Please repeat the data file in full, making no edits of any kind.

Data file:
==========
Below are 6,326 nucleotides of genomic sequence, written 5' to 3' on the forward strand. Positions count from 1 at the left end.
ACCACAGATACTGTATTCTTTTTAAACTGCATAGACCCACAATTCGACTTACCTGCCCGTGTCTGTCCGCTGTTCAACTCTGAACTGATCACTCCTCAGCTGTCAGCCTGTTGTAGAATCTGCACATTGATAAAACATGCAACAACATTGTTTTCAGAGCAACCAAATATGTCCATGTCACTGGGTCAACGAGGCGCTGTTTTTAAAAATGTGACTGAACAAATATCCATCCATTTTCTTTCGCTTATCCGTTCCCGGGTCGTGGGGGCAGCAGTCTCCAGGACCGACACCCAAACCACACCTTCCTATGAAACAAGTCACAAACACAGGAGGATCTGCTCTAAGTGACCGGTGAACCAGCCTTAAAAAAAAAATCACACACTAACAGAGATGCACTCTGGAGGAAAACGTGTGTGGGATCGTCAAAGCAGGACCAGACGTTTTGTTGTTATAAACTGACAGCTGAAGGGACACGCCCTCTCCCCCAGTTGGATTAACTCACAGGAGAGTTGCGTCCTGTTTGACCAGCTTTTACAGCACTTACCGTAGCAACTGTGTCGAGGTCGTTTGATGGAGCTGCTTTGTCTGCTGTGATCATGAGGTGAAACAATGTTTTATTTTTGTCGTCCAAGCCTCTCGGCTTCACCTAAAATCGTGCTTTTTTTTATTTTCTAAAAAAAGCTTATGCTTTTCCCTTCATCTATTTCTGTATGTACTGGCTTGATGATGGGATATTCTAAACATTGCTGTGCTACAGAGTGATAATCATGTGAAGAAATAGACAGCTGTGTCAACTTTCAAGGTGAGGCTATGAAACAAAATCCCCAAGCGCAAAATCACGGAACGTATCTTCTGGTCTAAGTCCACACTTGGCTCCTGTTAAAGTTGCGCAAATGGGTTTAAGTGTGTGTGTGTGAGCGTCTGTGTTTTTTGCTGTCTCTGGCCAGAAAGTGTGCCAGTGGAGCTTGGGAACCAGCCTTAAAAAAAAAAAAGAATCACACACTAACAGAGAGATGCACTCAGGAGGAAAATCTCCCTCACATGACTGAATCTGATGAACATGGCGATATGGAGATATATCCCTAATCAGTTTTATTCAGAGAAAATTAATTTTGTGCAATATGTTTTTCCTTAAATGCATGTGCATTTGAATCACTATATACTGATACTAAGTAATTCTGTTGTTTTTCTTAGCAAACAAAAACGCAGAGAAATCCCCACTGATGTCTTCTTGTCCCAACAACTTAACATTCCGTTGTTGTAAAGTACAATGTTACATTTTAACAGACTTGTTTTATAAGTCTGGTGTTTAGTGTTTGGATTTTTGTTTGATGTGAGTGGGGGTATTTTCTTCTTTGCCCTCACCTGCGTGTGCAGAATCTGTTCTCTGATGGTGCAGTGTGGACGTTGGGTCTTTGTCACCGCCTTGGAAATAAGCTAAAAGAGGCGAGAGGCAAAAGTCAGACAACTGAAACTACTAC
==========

Below are 6,326 nucleotides of genomic sequence, written 5' to 3' on the forward strand. Positions count from 1 at the left end.
ACCACAGATACTGTATTCTTTTTAAACTGCATAGACCCACAATTCGACTTACCTGCCCGTGTCTGTCCGCTGTTCAACTCTGAACTGATCACTCCTCAGCTGTCAGCCTGTTGTAGAATCTGCACATTGATAAAACATGCAACAACATTGTTTTCAGAGCAACCAAATATGTCCATGTCACTGGGTCAACGAGGCGCTGTTTTTAAAAATGTGACTGAACAAATATCCATCCATTTTCTTTCGCTTATCCGTTCCCGGGTCGTGGGGGCAGCAGTCTCCAGGACCGACACCCAAACCACACCTTCCTATGAAACAAGTCACAAACACAGGAGGATCTGCTCTAAGTGACCGGTGAACCAGCCTTAAAAAAAAAATCACACACTAACAGAGATGCACTCTGGAGGAAAACGTGTGTGGGATCGTCAAAGCAGGACCAGACGTTTTGTTGTTATAAACTGACAGCTGAAGGGACACGCCCTCTCCCCCAGTTGGATTAACTCACAGGAGAGTTGCGTCCTGTTTGACCAGCTTTTACAGCACTTACCGTAGCAACTGTGTCGAGGTCGTTTGATGGAGCTGCTTTGTCTGCTGTGATCATGAGGTGAAACAATGTTTTATTTTTGTCGTCCAAGCCTCTCGGCTTCACCTAAAATCGTGCTTTTTTTTATTTTCTAAAAAAAGCTTATGCTTTTCCCTTCATCTATTTCTGTATGTACTGGCTTGATGATGGGATATTCTAAACATTGCTGTGCTACAGAGTGATAATCATGTGAAGAAATAGACAGCTGTGTCAACTTTCAAGGTGAGGCTATGAAACAAAATCCCCAAGCGCAAAATCACGGAACGTATCTTCTGGTCTAAGTCCACACTTGGCTCCTGTTAAAGTTGCGCAAATGGGTTTAAGTGTGTGTGTGTGAGCGTCTGTGTTTTTTGCTGTCTCTGGCCAGAAAGTGTGCCAGTGGAGCTTGGGAACCAGCCTTAAAAAAAAAAAAGAATCACACACTAACAGAGAGATGCACTCAGGAGGAAAATCTCCCTCACATGACTGAATCTGATGAACATGGCGATATGGAGATATATCCCTAATCAGTTTTATTCAGAGAAAATTAATTTTGTGCAATATGTTTTTCCTTAAATGCATGTGCATTTGAATCACTATATACTGATACTAAGTAATTCTGTTGTTTTTCTTAGCAAACAAAAACGCAGAGAAATCCCCACTGATGTCTTCTTGTCCCAACAACTTAACATTCCGTTGTTGTAAAGTACAATGTTACATTTTAACAGACTTGTTTTATAAGTCTGGTGTTTAGTGTTTGGATTTTTGTTTGATGTGAGTGGGGGTATTTTCTTCTTTGCCCTCACCTGCGTGTGCAGAATCTGTTCTCTGATGGTGCAGTGTGGACGTTGGGTCTTTGTCACCGCCTTGGAAATAAGCTAAAAGAGGCGAGAGGCAAAAGTCAGACAACTGAAACTACTAC